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My interpretation of simple pleasures can be summed up in a provencal tablecloth: olives, grapes (wine), and lavender. And by inference, cheese. During college, I went abroad, and my forays into the French countryside brought to life the delicious sensations I had had imagined while reading Peter Mayle's A Year in Provence. One thing I didn't get to experience, though, was drifting through a field of lavender. When the children are grown, and we can somehow afford to travel, I want to take my husband, who has never left USA soil, back to the special spots I found in Europe, and to discover new places, including a field of lavender.In the meantime, I keep finding creative little ways to fill my senses (both smell and taste) with my favorite aromatic herb. Here are some of my favorite lavender hacks, recipes, links and more:Mini FacialI do this at night before I crawl into bed with a good book. If I've worn make-up (usually I haven't), I wash my face first.1. Take a baby washcloth (because it's gentle on the skin) and run it under very hot water.2. Squeeze it out and put one drop of high quality lavender essential oil on it. Optionally, add a few drops of rose oil (I like the fragrance combination). Scrunch up the washcloth to distribute the oils.3. Rinse it again in hot water and squeeze it out.4. Lay it over your face and breathe deeply. Do this for about 5-10 seconds or until the washcloth cools down.5. Repeat steps 3 & 4 until the scent evaporates or you've had enough. I usually do it about 5-7 times (approx. 3 minutes).6. Splash cold water on your face to close your pores, and then towel dry gentle.RefresherFill a pump type spray bottle with 8 oz distilled water and add 10 drops of lavender essential oil. I do half lavender, half rose oil, since those are my favorite scents, and because lavender calms, while rose energizes (I'm a wannabe aromatherapist). People with oily skin can do half water, half witch hazel. Store it at room temperature or in the refrigerator. Mist your face for a relaxing invigorating pick-me-up or spray into the air as a room freshener. This might work as a linen spray also.Scented Dryer SheetPut a few drops of lavender essential oil onto a wet washcloth, scrunch it up to distribute the oil, and throw it in the dryer with your clothes.Lavender Garlic Bread (Lavender Butter)I just tried this the other night and it was lovely. I didn't pulverize the buds and I sprinkled the bread with all the ingredients instead of mixing it all in the butter. The entire website is a great resource for lavender lovers.Blueberry Lavender Mojito (using Lavender Simple Syrup)We actually made ours w/o mint (taste preference), doubled the lime juice (the simple syrup is quite sweet), left out the seltzer (we were out), and used ice cubes instead of crushed.Cuppa LavenderThough I'm somewhat hesitant to cook with lavender (aside from the aforementioned moorish bread and this lavender cream cheese I have to try), it seems perfectly suited to being sipped. When the weather gets cooler, I'll shift from mixing lavender accented cocktails to making hot drinks, like lavender Earl Grey tea and even lavender coffee.Culinary and Bath/Body Lavender Products from Matanzas Creek Winery (MCW)I recently treated myself to the the lavender tea (mixture of black tea, jasmine and lavender) and lavender fragrance pot (grapeseed oil infused with MCW estate lavender--see first photo--lavender essential oil, beeswax, and Vitamin E), both of which did not disappoint. Sonoma Lavender Hand CreamI put this on last thing at night and my dry tired hands thank me as we slip into fields of lavender dreams.This post was budding in the back of my mind, but the most recent recipe on Bitten blog, Pasta with Shredded Vegetables and Lavender, made it blossom. I may attempt this, minus the zucchini, since I'm not a fan (unless it's breaded, fried, and dipped in ranch).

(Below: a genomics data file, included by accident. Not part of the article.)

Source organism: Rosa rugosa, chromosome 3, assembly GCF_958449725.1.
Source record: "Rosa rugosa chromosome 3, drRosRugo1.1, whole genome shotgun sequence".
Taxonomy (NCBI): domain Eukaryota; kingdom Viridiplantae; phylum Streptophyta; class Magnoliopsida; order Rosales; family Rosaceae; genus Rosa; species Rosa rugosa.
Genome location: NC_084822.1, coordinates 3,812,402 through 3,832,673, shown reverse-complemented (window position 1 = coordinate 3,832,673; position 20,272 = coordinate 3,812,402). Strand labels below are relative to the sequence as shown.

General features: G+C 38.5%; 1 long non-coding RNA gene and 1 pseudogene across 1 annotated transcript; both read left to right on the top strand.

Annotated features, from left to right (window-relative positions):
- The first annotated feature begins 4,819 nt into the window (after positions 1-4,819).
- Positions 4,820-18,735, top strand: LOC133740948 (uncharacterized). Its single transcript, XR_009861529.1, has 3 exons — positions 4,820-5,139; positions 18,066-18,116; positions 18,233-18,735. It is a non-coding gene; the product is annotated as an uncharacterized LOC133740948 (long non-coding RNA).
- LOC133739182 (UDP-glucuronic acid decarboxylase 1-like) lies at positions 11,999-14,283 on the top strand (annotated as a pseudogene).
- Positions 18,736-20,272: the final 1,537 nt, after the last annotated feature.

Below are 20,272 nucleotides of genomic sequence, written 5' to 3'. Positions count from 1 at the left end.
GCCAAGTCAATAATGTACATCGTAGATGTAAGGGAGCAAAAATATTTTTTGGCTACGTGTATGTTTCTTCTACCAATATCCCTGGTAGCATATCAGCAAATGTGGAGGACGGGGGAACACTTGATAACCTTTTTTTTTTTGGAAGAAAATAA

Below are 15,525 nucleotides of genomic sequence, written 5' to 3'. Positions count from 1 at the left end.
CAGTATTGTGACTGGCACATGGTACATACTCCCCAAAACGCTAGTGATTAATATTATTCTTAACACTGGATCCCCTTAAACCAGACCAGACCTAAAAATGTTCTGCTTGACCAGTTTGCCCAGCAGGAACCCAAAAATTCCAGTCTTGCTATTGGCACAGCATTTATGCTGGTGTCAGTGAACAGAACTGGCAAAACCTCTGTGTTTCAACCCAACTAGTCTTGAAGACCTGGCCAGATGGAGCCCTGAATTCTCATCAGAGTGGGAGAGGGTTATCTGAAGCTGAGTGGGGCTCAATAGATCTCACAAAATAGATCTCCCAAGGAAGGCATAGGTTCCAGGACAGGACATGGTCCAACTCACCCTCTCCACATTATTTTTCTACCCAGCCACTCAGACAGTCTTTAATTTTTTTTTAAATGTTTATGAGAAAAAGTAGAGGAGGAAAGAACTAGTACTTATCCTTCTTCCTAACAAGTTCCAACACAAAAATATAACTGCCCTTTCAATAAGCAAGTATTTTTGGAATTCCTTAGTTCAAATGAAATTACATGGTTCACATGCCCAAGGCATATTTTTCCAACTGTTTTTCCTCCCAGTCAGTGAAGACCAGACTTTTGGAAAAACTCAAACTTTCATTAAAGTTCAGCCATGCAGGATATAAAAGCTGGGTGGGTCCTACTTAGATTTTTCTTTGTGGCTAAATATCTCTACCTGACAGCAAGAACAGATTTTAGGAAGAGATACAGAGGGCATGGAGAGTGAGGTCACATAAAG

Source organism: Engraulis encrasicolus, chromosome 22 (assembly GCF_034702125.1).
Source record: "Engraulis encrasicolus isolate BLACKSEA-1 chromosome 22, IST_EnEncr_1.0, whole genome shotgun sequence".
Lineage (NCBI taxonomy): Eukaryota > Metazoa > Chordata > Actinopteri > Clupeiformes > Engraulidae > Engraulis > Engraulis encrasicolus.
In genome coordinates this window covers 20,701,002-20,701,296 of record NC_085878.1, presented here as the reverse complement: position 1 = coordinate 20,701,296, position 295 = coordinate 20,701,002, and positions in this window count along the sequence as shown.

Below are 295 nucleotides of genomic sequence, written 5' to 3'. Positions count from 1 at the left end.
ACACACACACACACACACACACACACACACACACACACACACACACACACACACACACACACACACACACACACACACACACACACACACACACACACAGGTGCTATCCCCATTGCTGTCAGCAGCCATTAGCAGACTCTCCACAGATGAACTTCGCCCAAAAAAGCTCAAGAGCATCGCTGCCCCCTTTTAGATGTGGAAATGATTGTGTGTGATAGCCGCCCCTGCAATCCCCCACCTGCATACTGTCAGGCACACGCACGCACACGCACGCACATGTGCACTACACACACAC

Yesterday was vomit day. Today is cold day. Every day is mommy day. And I wouldn't have it any other way. She needs me. I need to be needed. Doesn't everyone? We were made to give and serve. We cannot be fulfilled by trying to meet only our own needs.
God made us to be needed because he made us in his image and likeness. He made us to need him. No person can ever meet our deepest needs. Yet he has made us like him, and graced us with the ability to meet other people's needs...when our reliance is on Him.
It's like a waterfall. God is the source, each cascade draws from him and pours into the next, filling the pool with an endless supply of life giving water that never runs dry...so long as the source isn't cut off or any part of the falls stopped up. The trickle down effect won't do the job. It's all or nothing.
On a lighter note (that actually has relevance to meeting needs), I traded a Bryan Adams CD for a jar of olives on eBay. I kept seeing the same jar of olives advertised and no one buying it, so I finally emailed the sellers and offered a trade. They're avid music collectors who dislike olives and I'm on a diet of olives and almost pure Christian music, so it was the perfect match.
he really funny thing is that the olives were a gift to them from a friend who visited Gilroy, the garlic capital of California, about two hours south of me. That jar of olives traveled all the way across the country (they're in Ohio) and back to get to me. It cost them $9 to ship it priority mail. It cost me $1.50 to ship the CD (which had also been a gift) media mail. Of course, I've eaten almost half the jar already (they're exquisite--plump and spicy) and they'll have the CD for years to come...